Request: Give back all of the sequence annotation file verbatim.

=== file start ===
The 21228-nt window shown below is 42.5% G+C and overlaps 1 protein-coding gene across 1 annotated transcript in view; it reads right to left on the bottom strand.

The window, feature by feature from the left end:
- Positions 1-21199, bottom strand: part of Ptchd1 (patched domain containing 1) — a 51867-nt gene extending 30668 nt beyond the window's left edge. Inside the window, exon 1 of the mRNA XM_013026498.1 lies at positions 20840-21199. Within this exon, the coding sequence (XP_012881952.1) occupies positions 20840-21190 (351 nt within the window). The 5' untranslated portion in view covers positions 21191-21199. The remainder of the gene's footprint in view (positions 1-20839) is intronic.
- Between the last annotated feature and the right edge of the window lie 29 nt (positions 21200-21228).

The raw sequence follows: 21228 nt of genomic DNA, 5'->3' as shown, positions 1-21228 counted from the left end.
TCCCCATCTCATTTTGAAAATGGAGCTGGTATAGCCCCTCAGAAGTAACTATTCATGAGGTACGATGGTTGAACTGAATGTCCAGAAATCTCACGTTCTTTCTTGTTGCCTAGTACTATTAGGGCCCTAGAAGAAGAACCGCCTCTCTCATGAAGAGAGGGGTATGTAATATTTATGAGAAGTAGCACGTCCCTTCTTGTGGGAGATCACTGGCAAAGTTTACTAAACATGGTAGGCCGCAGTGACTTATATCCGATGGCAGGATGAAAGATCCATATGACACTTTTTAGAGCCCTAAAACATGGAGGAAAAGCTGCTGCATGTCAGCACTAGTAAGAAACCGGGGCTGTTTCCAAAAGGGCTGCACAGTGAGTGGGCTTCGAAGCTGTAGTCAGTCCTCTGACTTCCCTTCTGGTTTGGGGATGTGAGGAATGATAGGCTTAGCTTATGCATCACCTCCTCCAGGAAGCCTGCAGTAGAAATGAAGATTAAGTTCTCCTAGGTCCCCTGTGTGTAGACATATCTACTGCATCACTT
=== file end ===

The 21228-nt window shown below is 42.5% G+C and overlaps 1 protein-coding gene across 1 annotated transcript in view; it reads right to left on the bottom strand.

The window, feature by feature from the left end:
- Positions 1-21199, bottom strand: part of Ptchd1 (patched domain containing 1) — a 51867-nt gene extending 30668 nt beyond the window's left edge. Inside the window, exon 1 of the mRNA XM_013026498.1 lies at positions 20840-21199. Within this exon, the coding sequence (XP_012881952.1) occupies positions 20840-21190 (351 nt within the window). The 5' untranslated portion in view covers positions 21191-21199. The remainder of the gene's footprint in view (positions 1-20839) is intronic.
- Between the last annotated feature and the right edge of the window lie 29 nt (positions 21200-21228).

The raw sequence follows: 21228 nt of genomic DNA, 5'->3' as shown, positions 1-21228 counted from the left end.
TCCCCATCTCATTTTGAAAATGGAGCTGGTATAGCCCCTCAGAAGTAACTATTCATGAGGTACGATGGTTGAACTGAATGTCCAGAAATCTCACGTTCTTTCTTGTTGCCTAGTACTATTAGGGCCCTAGAAGAAGAACCGCCTCTCTCATGAAGAGAGGGGTATGTAATATTTATGAGAAGTAGCACGTCCCTTCTTGTGGGAGATCACTGGCAAAGTTTACTAAACATGGTAGGCCGCAGTGACTTATATCCGATGGCAGGATGAAAGATCCATATGACACTTTTTAGAGCCCTAAAACATGGAGGAAAAGCTGCTGCATGTCAGCACTAGTAAGAAACCGGGGCTGTTTCCAAAAGGGCTGCACAGTGAGTGGGCTTCGAAGCTGTAGTCAGTCCTCTGACTTCCCTTCTGGTTTGGGGATGTGAGGAATGATAGGCTTAGCTTATGCATCACCTCCTCCAGGAAGCCTGCAGTAGAAATGAAGATTAAGTTCTCCTAGGTCCCCTGTGTGTAGACATATCTACTGCATCACTT